Leelo had a crappy day overall until the after-dinner magic time described above. If I had been home alone with him and the girls all day, I would have sunk very low indeed, and might not have been able to appreciate the wonder of Leelo's imaginative and clever verbal play. But thankfully Seymour sent me out for a few hours so I could work plus discuss things CISWY with the gracious yet also overwhelmed Jennyalice. I got a break. And because of that break -- only because of that break -- I was able to return home and resume the real work it takes to co-parent my three kids.
This time, I'll let you decide. Am I lucky?
Technorati Tags: autism, autism blog, autism siblings
Hitzuen. It just is.ReplyDelete
It was a stressful day that got worse then better, then even better.
Fox does the same thing with inserting new words into phrases and songs, and it's delightful, even when it's gross.
"Skittles, taste the rainbow?"
"Skittles, taste the butt."
You're dealing with what hurts and remembering to enjoy was delights. Remember to feel the first fully and savor the second endlessly.
I so has teh words.
I guess we all have days like this, huh? You're braver than I am, I've given up even trying to follow a religion, because Jaymes cannot handle places like churches... I'm just too afraid to try it. sounds like Leelo did pretty well though, even with the bad moments.ReplyDelete
Oh, please don't think twice about showing up again? Things go wrong, sometimes, for all of us. But, honestly, most people have their own worries, and don't remember much about what's going on with others, even when you think there's a goodyear blimp and neon signs over your head.ReplyDelete
I don't know it you're lucky or not, but you sure are DAMN AMAZING. I would have been have a meltdown along with Leelo within the first 10 minutes.ReplyDelete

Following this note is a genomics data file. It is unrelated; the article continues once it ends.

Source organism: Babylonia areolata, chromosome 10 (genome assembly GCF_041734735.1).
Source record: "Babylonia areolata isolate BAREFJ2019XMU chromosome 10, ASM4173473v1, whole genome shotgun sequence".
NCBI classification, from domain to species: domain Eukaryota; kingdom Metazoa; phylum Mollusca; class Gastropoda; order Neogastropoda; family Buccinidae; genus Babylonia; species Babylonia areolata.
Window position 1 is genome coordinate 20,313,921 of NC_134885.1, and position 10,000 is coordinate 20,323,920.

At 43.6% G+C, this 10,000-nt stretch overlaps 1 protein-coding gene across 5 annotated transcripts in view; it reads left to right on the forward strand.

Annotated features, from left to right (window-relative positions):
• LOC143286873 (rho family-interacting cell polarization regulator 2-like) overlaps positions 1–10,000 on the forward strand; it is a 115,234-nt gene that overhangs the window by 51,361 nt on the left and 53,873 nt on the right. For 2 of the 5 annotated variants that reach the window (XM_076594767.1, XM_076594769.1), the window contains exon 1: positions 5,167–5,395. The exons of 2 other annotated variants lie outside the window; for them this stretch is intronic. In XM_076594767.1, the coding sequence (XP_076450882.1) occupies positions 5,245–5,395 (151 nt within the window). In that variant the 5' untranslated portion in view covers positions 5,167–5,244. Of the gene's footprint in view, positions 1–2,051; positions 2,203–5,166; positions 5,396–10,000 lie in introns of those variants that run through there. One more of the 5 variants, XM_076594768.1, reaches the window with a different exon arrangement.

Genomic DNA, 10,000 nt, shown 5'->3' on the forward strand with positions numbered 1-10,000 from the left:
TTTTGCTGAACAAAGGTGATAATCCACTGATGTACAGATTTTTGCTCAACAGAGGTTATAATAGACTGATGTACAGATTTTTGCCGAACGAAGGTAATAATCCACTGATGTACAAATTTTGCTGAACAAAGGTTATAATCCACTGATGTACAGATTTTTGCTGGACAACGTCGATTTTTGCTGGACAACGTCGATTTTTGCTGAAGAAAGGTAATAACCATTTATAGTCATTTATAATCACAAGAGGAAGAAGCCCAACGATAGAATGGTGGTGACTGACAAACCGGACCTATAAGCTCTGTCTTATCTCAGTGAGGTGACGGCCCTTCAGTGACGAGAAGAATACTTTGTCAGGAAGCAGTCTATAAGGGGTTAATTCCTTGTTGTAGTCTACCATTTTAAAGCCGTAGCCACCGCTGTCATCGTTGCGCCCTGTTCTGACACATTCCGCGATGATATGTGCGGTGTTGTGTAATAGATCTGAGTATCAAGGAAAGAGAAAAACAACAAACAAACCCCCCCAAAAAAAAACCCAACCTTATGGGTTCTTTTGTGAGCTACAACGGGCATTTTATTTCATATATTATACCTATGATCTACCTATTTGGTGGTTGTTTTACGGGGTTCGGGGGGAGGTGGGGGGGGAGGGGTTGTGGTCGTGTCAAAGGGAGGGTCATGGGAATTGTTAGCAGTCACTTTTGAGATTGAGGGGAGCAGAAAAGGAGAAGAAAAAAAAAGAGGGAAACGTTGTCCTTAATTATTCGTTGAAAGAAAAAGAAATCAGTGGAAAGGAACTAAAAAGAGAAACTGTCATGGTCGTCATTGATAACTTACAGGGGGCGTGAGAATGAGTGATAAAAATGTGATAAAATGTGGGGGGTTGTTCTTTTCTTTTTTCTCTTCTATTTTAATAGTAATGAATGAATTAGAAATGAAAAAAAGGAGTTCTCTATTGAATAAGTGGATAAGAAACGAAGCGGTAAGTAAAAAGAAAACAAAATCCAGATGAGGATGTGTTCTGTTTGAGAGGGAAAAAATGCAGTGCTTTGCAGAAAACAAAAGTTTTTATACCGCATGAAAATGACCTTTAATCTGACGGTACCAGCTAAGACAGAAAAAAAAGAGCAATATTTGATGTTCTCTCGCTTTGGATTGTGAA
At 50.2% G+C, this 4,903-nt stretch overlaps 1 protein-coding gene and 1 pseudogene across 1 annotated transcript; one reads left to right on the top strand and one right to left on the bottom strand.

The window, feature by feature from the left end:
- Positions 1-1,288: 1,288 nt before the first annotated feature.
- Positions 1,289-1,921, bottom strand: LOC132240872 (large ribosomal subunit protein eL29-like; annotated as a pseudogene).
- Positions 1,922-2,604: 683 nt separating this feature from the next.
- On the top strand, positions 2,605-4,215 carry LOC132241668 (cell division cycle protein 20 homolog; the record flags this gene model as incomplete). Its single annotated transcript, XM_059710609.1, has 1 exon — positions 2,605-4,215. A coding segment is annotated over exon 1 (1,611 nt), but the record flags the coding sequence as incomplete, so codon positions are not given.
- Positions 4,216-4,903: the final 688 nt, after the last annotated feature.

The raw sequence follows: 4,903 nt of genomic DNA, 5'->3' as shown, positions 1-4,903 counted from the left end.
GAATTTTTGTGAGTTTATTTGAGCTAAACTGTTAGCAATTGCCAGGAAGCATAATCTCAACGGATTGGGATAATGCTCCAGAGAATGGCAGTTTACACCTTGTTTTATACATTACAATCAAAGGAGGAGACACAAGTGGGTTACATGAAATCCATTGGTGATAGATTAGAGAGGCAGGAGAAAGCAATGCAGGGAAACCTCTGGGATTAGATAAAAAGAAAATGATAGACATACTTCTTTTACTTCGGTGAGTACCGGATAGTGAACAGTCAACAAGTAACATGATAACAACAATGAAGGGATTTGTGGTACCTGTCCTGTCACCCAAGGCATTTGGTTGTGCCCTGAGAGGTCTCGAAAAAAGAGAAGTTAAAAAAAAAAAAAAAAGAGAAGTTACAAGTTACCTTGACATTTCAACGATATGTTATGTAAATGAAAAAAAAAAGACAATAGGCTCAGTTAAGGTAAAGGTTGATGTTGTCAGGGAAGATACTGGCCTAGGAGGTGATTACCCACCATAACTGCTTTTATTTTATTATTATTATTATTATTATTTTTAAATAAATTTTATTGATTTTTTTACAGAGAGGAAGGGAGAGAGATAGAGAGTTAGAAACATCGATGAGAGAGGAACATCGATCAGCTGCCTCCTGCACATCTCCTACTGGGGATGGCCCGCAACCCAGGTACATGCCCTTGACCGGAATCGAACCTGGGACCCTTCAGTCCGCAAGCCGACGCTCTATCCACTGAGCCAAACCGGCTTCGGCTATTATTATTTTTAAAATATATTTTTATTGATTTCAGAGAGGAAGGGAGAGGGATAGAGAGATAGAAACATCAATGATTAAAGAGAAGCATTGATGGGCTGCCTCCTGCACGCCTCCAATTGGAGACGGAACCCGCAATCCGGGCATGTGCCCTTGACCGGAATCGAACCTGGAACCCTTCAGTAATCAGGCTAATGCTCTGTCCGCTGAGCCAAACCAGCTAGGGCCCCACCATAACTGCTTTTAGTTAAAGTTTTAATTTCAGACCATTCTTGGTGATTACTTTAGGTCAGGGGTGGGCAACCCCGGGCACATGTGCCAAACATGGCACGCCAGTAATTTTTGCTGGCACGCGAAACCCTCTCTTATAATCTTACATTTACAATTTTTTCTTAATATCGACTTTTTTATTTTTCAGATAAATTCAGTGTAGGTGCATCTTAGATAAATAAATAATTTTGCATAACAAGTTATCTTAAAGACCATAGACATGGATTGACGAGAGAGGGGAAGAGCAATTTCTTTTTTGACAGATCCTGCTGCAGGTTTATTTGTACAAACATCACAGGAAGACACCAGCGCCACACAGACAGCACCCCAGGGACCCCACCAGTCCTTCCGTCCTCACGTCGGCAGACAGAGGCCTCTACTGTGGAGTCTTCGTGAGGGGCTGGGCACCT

Yes you are lucky. You got a break. We stopped taking Little Man to church over a year ago. It breaks my heart. You have my sympathy, and not in a pity vampire sort of way, but in a been there and done that, fellow parent in the trenches sort of way.ReplyDelete
@Jo, I am so very sorry. I am amazed that you have empathy to spare, and hope that perhaps your church members have extended some of their own empathy towards you. Readers, I encourage you to visit Jo's site so you can see what I mean.ReplyDelete
My church, overall, has been very supportive, has many times offered to provide support for Leelo with advance notice -- but I can no longer leave him under the care of someone who doesn't have serious behavioral skillz, no matter how kind and insightful they may be, and am not able to take advantage of this generous offer. It's frustrating; people really do want to help, they just don't always recognize when they can.
I shouldn't have brought Leelo there in the first place. But he has been doing so so so well in public lately. It might happen in the future. See? Optimistic again.
Can't believe no one left the service to offer you a hand with 2 cranky kids. GRRRRRR.ReplyDelete
On the other hand, you are right that there is no telepathy.
I run into some issues asking for help or expecting it at times, as you know... I'm learning to recognize that if I come into a situation that is likely to be too much for me to handle, I grab a specific person at random, and ask them to back me up. As an editor, you might put out that general call, and everyone is very positive in response, but they don't realize it is the time for them to step up, unless you address them directly and personally in the moment. What I mean is, you could likely go back to our local friendly Everythingtarians with all the kids, and tag one person likely to be helpful and say, Can you help me by doing X (in this case likely hovering a bit to monitor Iz and Mali.) Or, man, it's your *church*, ask for a backup person to help during that first 10 min and during the end/pickup time, and to do it every time. Delegating is hard, but you are good at recognizing who can be trusted to follow through...